Bartenders, also known as bar persons or bar staff, can earn from £12,000 at junior level, to £35,000 at more senior levels, depending on the size of the bar, their experience and the location they’re working in.
Shift work is usual, so you may have a mix of daytime, evening and weekend work.
During busy periods and seasons such as summer or Christmas, many staff work double shifts, to increase their earnings.
• Welcome customers
• Serve customers and get their drinks orders ready
• Take cash or card payments
• Keep the bar clean
• Collect empty glasses if required
• Process food orders if there is bar food
• Talk to customers
You’ll need to be energetic and able to stay calm when the bar is busy. You must be able to add up drink costs and calculate change if the bar doesn’t have a till that does this for you. You need to have a pleasant and sociable manner so that customers feel welcome. You also need to be a night owl – finishing times can be near midnight, later in clubs and hotels. And as you’re working in a small team, the ability to get on with people is vital.
It’s also important to be interested in the different wines, beers, spirits and non-alcoholic drinks sold in the bar. Customers will often ask you to recommend a type of drink. Some specialist cocktail Bartenders are able to mix many different types of drinks, and serve them in the appropriate way.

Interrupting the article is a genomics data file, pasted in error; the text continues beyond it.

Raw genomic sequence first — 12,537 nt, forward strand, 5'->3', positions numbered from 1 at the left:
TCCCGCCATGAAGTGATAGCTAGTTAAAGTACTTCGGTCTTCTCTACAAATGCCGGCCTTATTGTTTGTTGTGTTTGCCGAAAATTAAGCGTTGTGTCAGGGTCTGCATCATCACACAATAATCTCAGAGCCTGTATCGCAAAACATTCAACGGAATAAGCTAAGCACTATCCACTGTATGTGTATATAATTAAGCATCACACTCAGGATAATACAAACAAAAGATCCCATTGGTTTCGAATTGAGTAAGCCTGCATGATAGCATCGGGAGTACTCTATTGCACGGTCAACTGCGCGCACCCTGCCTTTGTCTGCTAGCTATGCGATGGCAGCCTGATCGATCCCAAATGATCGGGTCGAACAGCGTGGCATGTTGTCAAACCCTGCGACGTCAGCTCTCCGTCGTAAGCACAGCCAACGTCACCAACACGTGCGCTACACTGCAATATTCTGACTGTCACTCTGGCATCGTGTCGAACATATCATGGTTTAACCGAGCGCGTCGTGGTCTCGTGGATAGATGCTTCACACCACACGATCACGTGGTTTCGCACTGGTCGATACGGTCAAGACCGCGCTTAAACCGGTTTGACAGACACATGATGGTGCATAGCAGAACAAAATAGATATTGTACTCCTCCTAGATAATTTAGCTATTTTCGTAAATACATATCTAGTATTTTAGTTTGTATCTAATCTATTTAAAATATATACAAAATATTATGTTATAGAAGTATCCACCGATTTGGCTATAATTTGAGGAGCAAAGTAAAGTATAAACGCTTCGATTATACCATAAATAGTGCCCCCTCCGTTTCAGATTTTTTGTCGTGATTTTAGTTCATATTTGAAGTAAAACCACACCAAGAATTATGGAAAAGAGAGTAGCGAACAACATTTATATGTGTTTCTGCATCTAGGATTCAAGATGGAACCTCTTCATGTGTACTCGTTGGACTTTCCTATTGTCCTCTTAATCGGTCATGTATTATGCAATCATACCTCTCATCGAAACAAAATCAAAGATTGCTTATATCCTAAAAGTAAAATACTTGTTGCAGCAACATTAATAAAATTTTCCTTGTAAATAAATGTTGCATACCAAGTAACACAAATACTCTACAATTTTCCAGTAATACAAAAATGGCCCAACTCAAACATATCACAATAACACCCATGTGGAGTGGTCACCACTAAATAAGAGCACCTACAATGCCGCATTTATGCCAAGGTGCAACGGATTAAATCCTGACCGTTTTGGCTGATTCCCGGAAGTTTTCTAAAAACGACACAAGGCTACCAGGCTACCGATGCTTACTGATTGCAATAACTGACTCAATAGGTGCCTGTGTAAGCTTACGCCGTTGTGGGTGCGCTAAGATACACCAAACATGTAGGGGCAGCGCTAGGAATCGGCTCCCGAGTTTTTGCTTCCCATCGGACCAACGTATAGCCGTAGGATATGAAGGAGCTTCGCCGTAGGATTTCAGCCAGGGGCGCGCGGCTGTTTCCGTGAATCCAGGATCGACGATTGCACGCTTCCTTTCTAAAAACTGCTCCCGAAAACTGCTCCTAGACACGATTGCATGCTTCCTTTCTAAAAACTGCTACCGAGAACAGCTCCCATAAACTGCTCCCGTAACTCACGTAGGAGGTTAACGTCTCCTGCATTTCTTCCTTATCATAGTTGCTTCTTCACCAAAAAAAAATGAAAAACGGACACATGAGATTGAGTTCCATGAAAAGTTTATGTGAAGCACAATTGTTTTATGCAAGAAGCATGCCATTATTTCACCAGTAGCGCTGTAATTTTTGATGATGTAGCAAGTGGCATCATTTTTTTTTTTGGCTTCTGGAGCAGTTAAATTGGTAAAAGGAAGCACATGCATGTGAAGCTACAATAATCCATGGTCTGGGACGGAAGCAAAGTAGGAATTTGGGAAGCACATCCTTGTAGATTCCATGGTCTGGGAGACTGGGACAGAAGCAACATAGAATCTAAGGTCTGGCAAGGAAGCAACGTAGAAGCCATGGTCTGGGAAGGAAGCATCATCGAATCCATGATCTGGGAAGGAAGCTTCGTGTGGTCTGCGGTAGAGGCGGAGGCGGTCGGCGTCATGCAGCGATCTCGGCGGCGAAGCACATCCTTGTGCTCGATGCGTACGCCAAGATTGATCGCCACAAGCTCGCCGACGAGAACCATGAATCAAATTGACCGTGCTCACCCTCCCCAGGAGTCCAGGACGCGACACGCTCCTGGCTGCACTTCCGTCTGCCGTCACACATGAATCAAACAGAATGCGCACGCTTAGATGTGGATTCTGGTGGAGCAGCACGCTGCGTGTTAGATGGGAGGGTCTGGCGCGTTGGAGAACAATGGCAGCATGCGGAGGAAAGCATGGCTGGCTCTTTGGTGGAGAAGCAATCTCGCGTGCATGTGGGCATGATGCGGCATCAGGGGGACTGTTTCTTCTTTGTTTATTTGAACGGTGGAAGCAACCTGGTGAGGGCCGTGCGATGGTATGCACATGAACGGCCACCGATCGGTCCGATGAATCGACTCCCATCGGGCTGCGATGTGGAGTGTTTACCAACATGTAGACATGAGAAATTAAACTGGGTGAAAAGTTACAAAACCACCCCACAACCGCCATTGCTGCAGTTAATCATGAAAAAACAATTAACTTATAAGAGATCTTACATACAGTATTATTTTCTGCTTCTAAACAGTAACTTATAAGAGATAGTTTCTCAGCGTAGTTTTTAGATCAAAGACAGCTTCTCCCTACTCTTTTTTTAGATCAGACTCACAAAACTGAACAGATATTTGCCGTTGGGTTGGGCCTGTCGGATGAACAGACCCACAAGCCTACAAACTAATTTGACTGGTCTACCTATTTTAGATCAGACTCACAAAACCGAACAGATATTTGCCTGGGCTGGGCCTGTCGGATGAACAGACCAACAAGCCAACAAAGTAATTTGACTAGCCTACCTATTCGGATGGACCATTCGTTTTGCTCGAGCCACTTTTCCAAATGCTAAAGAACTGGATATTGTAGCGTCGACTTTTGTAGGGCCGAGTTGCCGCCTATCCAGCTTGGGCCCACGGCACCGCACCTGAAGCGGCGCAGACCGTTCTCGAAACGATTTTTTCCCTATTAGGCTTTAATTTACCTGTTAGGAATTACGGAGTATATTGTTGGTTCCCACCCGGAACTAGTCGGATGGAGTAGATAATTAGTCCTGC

Bar tending is a sociable job and so you need to be able to talk to people easily. Bartenders develop a good ability to judge people quickly, and this can be helpful in the job.
You need to be aware of the law when it comes to who can buy alcohol. And as you are taking cash, and serving alcohol it’s important to be honest and trustworthy.
Many larger pub chains and hotels have apprenticeship schemes. These give you on-the-job training as well as the chance to get some qualifications. Travel and tourism and hospitality qualifications will all be relevant. Bartender is a job where experience is very important but luckily, experience is easy to get. Many pubs need extra staff at weekends or on busy nights. You can also learn a lot by going to a bar and watching the staff, or talking to them about what they do.
As you gain experience, you can progress to becoming a Bar Manager. Large pub chains have good training schemes, and will ensure that you have the right qualifications. They’ll also ensure that you can progress if you want to get on, and have the ability.
In some pubs and bars you’ll need to be 18 but in others, such as some hotel chains, there are jobs for those who are sixteen and over.